I have always felt like a child trapped in a much older person’s body. That is until I got a dog. As I’m walking out of the store with every cleaning product known to man, it hit me: only an adult would spend $90 to remove pet stains from a car seat. And boom! It happened.
While my pre-dog self would never have contemplated buying upholstery cleaner, this new grown-up me actually makes her own and loves it. Not only does it clean sofa cushions, car seats, even rugs—it only costs a few bucks to make, dries quickly, and deodorizes just like the expensive stuff.
Plus, it’s 100% nontoxic, so you can spray it around pets and kiddos alike. And, let’s be honest, if you live with either, you’re going to need a good stain treater at some point.
How to Make Upholstery Spray
With only four ingredients, chances are you already have everything you need to make this upholstery cleaner. Mildly acidic white vinegar dissolves dirt and gunk in fabric, and it acts as a natural deodorizer, absorbing odors instead of covering them up.
Rubbing alcohol helps kill germs, and essential oils add a nice, fresh scent. You can water it down for a gentle clean or use it full-up to spot treat tough stains.
Spray liberally on dirty upholstery and scrub using an old rag. Or lightly spritz on curtains, rugs, and furniture to quickly get rid of smells.
Thanks to the rubbing alcohol, this spray dries super fast. Just be forewarned—it can smell pretty strong in enclosed spaces, so turn on a fan or crack a window if you find it overpowering.
But once it dries, it’s odor-free, and you’re just left with the fresh scent of the oils and citrus peel. Although I have used it on everything from chairs to curtains without any issues, I highly recommend doing a quick spot test before spraying on large areas of fabric.
As an added bonus, this makes an awesome all-purpose cleaner in a pinch. Whip up a big batch, and stash it around the house to disinfect counters, clean up pet accidents, and shine windows.
DIY Upholstery Spray FAQ
Is this DIY upholstery spray recipe safe to use on velvet fabric?
Velvet can be especially hard to clean because of its lush texture, which is also what makes it so appealing in the first place. Unfortunately, if you damage the fibers while cleaning, you can ruin the texture and appearance of velvet upholstery.
Every velvet material can react to cleaning products in a different way. So to start, you’ll want to spot test any cleaning solution in an inconspicuous area first, just in case.
Then take a gentle and cautious approach: when using this vinegar spray on velvet, mist the fabric instead of soaking it. Then carefully blot it rather than scrubbing it.
Can I just use baking soda to clean upholstery?
While baking soda makes an excellent deodorizer—just sprinkle on upholstery, let sit for at least 20 minutes, and vacuum—it will only break up light stains on fabric. In other words, it’s useful to release odors but less so when it comes to removing stains.
If you’re looking to remove stubborn stains and refresh your upholstered furniture, we suggest harnessing the power of the vinegar and rubbing alcohol used in this recipe.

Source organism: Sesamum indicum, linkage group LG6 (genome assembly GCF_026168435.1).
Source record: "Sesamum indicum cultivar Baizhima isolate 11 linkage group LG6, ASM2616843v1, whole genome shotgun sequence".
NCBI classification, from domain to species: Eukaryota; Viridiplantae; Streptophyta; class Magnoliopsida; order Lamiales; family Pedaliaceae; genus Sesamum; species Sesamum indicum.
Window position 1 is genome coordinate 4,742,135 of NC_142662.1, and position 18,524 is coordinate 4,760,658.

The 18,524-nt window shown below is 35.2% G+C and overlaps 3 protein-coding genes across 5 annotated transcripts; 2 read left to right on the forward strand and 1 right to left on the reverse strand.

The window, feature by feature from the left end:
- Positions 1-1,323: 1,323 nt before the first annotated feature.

Will vinegar spray make my upholstery smell?
While vinegar does have the antibacterial properties necessary to kill smells, the scent of vinegar itself may give you pause. The good news is that the smell of the vinegar used in this spray dissipates as it dries.
If you’re especially averse to the smell of vinegar (or the rubbing alcohol used in this recipe), you can open a window or turn on a fan to dilute the scent a bit. But since this spray dries odor-free, you’ll just be left with the fresh and clean scent of the lavender essential oil and citrus peel once the fabric is dry.
Can I use different essential oils to add scent to this upholstery cleaner?
Yes, if you’d like to play up the citrus scent of this recipe even more, you can substitute the lavender essential oil for sweet orange essential oil. Or you could opt for a mix of sweet orange oil and rosemary oil—15 drops of sweet orange oil and 5 drops of rosemary oil should do the trick.
How should I prep my upholstered furniture before stain removal and cleaning?
If you’re dealing with a fresh stain, you’ll want to blot the stain and remove any liquid or debris—preferably as soon as it happens, because lapsed time is not your friend when it comes to stain removal. The longer a stain sits, the harder it is to remove.
Once you’ve soaked up as much of the stain as possible, you’re ready to spray the cleaning solution on the fabric and gently scrub with a clean rag.
If you’re working on an older, set-in stain or just trying to refresh older upholstery, take the time to vacuum the fabric to remove built-up dirt and debris before applying the spray.
Upholstery Cleaner and Deodorizer
- 16 ounce spray bottle
- ½ cup white vinegar
- ½ cup rubbing alcohol
- 1 cup filtered water
- 15 drops lavender essential oil
- Fresh lemon peel and lavender sprigs (optional)
- Combine everything in a spray bottle and give it a good shake.
- To use, spray liberally on upholstery and gently scrub with a clean rag. Let dry naturally.